Thursday, May 11, 2017

Floor Crush

Is that a weird thing to say?  It might be.  But it also might be true!

When we first went through our house over 11 years ago,  I remember remarking that the carpet in the front room looked a little worn.  Then when we were moving in about a month later one of my (almost) sister-in-laws pulled up a corner of our carpet to see what kind of floor we had underneath.  The gathered (almost) sister-in-laws declared it some beautiful hard wood.  At the time I wasn't into hardwood floors, having grown-up with a completely carpeted house.  The carpets stayed.

Fast forward 10 years, a whole bunch of episodes of House Hunters (where everyone drools over original hardwood floors), and one porch floor refinishing project later, and I was fully on team "we need to redo the original hardwood floors".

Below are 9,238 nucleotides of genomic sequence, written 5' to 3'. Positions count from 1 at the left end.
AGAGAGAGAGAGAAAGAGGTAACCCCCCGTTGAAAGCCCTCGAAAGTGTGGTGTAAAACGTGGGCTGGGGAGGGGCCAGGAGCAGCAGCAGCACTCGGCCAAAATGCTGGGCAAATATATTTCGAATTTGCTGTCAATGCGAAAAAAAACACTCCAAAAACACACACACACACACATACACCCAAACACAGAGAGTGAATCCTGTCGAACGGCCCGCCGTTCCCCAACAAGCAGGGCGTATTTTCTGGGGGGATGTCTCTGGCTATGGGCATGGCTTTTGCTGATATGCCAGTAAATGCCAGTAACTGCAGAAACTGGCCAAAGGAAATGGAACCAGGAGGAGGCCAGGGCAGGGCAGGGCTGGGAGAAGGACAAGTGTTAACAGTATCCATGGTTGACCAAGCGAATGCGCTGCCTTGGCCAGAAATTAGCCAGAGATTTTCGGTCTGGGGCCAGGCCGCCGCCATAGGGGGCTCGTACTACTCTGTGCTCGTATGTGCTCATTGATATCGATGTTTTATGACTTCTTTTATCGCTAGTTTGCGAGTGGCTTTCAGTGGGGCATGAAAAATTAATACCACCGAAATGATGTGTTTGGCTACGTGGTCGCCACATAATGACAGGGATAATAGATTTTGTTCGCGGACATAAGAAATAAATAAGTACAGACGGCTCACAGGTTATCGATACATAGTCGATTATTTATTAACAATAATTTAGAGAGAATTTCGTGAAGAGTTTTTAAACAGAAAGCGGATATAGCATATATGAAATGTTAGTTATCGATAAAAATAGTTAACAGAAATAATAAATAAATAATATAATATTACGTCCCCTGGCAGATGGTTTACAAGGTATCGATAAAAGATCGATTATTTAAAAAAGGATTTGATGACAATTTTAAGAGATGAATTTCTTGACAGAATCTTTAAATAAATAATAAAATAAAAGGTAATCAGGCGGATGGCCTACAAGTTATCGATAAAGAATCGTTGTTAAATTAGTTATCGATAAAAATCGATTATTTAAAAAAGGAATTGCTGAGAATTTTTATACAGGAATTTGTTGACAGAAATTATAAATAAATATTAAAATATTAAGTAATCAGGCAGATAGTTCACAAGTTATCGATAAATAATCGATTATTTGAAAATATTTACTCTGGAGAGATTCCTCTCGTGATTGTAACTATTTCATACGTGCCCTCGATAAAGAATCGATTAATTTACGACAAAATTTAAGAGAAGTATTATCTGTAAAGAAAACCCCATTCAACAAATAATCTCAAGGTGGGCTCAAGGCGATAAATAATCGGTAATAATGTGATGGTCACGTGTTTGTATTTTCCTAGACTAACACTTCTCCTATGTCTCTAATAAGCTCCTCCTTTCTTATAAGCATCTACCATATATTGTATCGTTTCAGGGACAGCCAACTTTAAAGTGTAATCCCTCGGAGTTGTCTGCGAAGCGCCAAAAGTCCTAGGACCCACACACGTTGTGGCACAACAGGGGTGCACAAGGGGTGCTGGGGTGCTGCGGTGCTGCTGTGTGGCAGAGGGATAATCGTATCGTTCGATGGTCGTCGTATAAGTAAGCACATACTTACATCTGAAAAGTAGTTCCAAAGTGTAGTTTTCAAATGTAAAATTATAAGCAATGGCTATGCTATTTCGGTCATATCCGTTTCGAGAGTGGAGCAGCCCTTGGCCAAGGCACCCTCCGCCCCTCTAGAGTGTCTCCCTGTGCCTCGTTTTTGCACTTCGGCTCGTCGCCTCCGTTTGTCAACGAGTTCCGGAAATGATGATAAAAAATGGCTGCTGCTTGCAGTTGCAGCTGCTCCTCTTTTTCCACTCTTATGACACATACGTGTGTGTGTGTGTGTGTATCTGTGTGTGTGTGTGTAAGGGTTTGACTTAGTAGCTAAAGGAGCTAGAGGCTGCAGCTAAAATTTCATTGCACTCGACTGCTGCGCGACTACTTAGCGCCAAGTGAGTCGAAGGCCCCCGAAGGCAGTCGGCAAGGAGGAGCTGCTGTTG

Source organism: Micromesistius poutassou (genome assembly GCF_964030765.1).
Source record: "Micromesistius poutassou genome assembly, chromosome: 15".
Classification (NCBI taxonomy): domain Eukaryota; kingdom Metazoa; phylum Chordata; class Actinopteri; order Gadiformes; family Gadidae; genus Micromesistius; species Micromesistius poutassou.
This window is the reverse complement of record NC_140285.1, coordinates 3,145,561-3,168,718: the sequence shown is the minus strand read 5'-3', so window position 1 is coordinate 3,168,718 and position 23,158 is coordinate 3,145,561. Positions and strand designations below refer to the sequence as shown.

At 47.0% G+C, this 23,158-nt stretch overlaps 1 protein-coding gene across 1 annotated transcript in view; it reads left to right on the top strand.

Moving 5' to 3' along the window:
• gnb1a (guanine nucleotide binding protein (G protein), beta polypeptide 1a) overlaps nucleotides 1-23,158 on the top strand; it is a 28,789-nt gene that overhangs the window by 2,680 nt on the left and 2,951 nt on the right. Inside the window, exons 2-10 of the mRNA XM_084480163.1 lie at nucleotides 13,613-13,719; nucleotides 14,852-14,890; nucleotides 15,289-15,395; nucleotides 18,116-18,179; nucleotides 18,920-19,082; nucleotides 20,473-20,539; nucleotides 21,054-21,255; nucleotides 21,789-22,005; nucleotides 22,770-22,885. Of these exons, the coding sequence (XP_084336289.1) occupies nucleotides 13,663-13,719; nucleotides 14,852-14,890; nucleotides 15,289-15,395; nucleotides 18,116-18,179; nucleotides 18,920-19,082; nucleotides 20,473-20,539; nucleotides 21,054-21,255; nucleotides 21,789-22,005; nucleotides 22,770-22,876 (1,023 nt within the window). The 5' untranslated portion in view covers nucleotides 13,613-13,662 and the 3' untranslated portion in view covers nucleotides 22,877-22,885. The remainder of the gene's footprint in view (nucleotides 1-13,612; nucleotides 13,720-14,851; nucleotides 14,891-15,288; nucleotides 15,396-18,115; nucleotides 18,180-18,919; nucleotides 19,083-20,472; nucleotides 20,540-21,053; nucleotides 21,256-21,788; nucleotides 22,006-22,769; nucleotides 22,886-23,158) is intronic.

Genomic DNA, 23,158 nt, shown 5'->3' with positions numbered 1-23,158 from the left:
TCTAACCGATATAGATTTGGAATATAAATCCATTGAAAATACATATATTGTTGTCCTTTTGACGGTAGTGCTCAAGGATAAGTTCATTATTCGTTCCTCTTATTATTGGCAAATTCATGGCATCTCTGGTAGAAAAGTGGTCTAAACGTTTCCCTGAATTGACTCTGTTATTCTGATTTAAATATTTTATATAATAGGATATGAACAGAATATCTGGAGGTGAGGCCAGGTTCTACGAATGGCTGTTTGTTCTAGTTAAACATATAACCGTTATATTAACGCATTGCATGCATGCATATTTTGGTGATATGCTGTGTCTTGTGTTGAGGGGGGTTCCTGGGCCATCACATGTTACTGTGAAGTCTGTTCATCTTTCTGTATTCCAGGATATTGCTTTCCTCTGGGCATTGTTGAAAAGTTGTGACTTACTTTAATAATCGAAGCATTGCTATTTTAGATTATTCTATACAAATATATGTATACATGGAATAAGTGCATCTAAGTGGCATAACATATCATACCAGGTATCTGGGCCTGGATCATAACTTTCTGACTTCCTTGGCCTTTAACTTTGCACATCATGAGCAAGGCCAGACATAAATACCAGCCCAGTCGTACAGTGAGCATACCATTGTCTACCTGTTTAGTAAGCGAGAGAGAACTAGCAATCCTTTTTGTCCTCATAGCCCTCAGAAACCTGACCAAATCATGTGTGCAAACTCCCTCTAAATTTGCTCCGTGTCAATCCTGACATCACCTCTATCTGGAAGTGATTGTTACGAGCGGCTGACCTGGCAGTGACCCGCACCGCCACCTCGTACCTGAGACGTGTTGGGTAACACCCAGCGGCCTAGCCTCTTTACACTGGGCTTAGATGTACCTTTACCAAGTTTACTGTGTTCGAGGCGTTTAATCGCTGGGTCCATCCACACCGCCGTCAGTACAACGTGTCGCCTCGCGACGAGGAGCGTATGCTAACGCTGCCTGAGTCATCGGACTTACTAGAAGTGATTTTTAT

The carpet we thought was worn 11 years ago was extra worn now and we had been debating options for awhile (post here) but refinishing them was never one of them until we did the porch.  Then it quickly became the only one we were discussing.  It was a really good thing we went into the project with the intent to refinish them because if we had just been planning to throw down rugs on top of the floors as wouldn't have been pretty.

I've written about how hard it was to start this project and how much the mess got to me but, really, in the grand scheme of house projects this was far from the worst.  Questions I now ask myself:

"Do I have to pee in a bucket?"
"Can I take a shower in my own house?"

If the answer to the first is NO and the second YES, then it's nothing THAT horrible and we just need to suck it up and keep working.  (Bathroom posts here, yes, I will be talking about that project forever.)  (I was texting one of my sisters while working on this floor project and she remarked that we are the only people she knows who would go without a toilet for 6 days just to save money and do everything ourselves.  I don't know if that makes us crazy or brave.)